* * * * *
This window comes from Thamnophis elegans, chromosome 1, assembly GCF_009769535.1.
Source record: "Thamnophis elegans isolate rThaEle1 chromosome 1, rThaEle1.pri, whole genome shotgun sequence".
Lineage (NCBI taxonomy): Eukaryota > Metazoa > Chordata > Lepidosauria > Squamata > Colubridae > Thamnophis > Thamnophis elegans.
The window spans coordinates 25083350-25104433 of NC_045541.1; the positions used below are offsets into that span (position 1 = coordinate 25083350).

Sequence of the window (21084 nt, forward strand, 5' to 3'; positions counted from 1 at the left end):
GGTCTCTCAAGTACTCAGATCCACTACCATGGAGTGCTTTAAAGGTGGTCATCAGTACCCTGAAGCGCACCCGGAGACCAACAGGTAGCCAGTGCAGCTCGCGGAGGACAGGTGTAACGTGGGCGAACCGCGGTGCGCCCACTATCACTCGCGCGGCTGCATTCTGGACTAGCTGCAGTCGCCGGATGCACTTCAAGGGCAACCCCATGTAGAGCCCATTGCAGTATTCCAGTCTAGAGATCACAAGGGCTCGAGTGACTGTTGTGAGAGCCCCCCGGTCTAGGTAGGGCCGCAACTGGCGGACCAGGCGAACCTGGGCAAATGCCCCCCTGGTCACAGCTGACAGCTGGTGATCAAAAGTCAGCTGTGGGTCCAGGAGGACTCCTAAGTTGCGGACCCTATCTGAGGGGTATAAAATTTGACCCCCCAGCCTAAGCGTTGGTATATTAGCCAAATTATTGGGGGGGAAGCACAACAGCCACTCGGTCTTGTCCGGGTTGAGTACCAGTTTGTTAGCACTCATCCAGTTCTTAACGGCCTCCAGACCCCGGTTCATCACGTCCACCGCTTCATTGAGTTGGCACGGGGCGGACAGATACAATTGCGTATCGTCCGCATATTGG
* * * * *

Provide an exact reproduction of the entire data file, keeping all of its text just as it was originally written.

This window comes from Thamnophis elegans, chromosome 1, assembly GCF_009769535.1.
Source record: "Thamnophis elegans isolate rThaEle1 chromosome 1, rThaEle1.pri, whole genome shotgun sequence".
Lineage (NCBI taxonomy): Eukaryota > Metazoa > Chordata > Lepidosauria > Squamata > Colubridae > Thamnophis > Thamnophis elegans.
The window spans coordinates 25083350-25104433 of NC_045541.1; the positions used below are offsets into that span (position 1 = coordinate 25083350).

Sequence of the window (21084 nt, forward strand, 5' to 3'; positions counted from 1 at the left end):
GGTCTCTCAAGTACTCAGATCCACTACCATGGAGTGCTTTAAAGGTGGTCATCAGTACCCTGAAGCGCACCCGGAGACCAACAGGTAGCCAGTGCAGCTCGCGGAGGACAGGTGTAACGTGGGCGAACCGCGGTGCGCCCACTATCACTCGCGCGGCTGCATTCTGGACTAGCTGCAGTCGCCGGATGCACTTCAAGGGCAACCCCATGTAGAGCCCATTGCAGTATTCCAGTCTAGAGATCACAAGGGCTCGAGTGACTGTTGTGAGAGCCCCCCGGTCTAGGTAGGGCCGCAACTGGCGGACCAGGCGAACCTGGGCAAATGCCCCCCTGGTCACAGCTGACAGCTGGTGATCAAAAGTCAGCTGTGGGTCCAGGAGGACTCCTAAGTTGCGGACCCTATCTGAGGGGTATAAAATTTGACCCCCCAGCCTAAGCGTTGGTATATTAGCCAAATTATTGGGGGGGAAGCACAACAGCCACTCGGTCTTGTCCGGGTTGAGTACCAGTTTGTTAGCACTCATCCAGTTCTTAACGGCCTCCAGACCCCGGTTCATCACGTCCACCGCTTCATTGAGTTGGCACGGGGCGGACAGATACAATTGCGTATCGTCCGCATATTGG